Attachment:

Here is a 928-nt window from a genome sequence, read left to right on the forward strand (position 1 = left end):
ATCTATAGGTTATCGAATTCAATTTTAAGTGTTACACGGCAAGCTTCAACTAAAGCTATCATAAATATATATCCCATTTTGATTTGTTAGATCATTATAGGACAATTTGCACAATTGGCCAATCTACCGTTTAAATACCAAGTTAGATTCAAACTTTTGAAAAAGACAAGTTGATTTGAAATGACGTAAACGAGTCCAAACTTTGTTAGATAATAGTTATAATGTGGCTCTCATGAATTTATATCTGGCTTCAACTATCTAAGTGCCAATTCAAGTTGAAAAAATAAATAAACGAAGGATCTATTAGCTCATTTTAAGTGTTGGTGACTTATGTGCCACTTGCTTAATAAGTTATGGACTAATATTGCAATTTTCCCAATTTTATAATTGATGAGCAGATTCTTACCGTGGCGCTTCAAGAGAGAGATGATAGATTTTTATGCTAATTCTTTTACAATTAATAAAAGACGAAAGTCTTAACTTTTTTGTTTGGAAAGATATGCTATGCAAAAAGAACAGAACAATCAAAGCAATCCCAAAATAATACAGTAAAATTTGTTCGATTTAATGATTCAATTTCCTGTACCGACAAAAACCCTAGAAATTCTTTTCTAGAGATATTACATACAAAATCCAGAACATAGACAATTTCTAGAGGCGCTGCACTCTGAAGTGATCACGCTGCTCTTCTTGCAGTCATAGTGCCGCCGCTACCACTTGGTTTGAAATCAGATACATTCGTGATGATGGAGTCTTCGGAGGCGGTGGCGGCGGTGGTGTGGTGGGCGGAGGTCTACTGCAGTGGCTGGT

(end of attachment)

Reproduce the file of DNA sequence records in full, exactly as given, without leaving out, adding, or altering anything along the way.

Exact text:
Here is a 928-nt window from a genome sequence, read left to right on the forward strand (position 1 = left end):
ATCTATAGGTTATCGAATTCAATTTTAAGTGTTACACGGCAAGCTTCAACTAAAGCTATCATAAATATATATCCCATTTTGATTTGTTAGATCATTATAGGACAATTTGCACAATTGGCCAATCTACCGTTTAAATACCAAGTTAGATTCAAACTTTTGAAAAAGACAAGTTGATTTGAAATGACGTAAACGAGTCCAAACTTTGTTAGATAATAGTTATAATGTGGCTCTCATGAATTTATATCTGGCTTCAACTATCTAAGTGCCAATTCAAGTTGAAAAAATAAATAAACGAAGGATCTATTAGCTCATTTTAAGTGTTGGTGACTTATGTGCCACTTGCTTAATAAGTTATGGACTAATATTGCAATTTTCCCAATTTTATAATTGATGAGCAGATTCTTACCGTGGCGCTTCAAGAGAGAGATGATAGATTTTTATGCTAATTCTTTTACAATTAATAAAAGACGAAAGTCTTAACTTTTTTGTTTGGAAAGATATGCTATGCAAAAAGAACAGAACAATCAAAGCAATCCCAAAATAATACAGTAAAATTTGTTCGATTTAATGATTCAATTTCCTGTACCGACAAAAACCCTAGAAATTCTTTTCTAGAGATATTACATACAAAATCCAGAACATAGACAATTTCTAGAGGCGCTGCACTCTGAAGTGATCACGCTGCTCTTCTTGCAGTCATAGTGCCGCCGCTACCACTTGGTTTGAAATCAGATACATTCGTGATGATGGAGTCTTCGGAGGCGGTGGCGGCGGTGGTGTGGTGGGCGGAGGTCTACTGCAGTGGCTGGT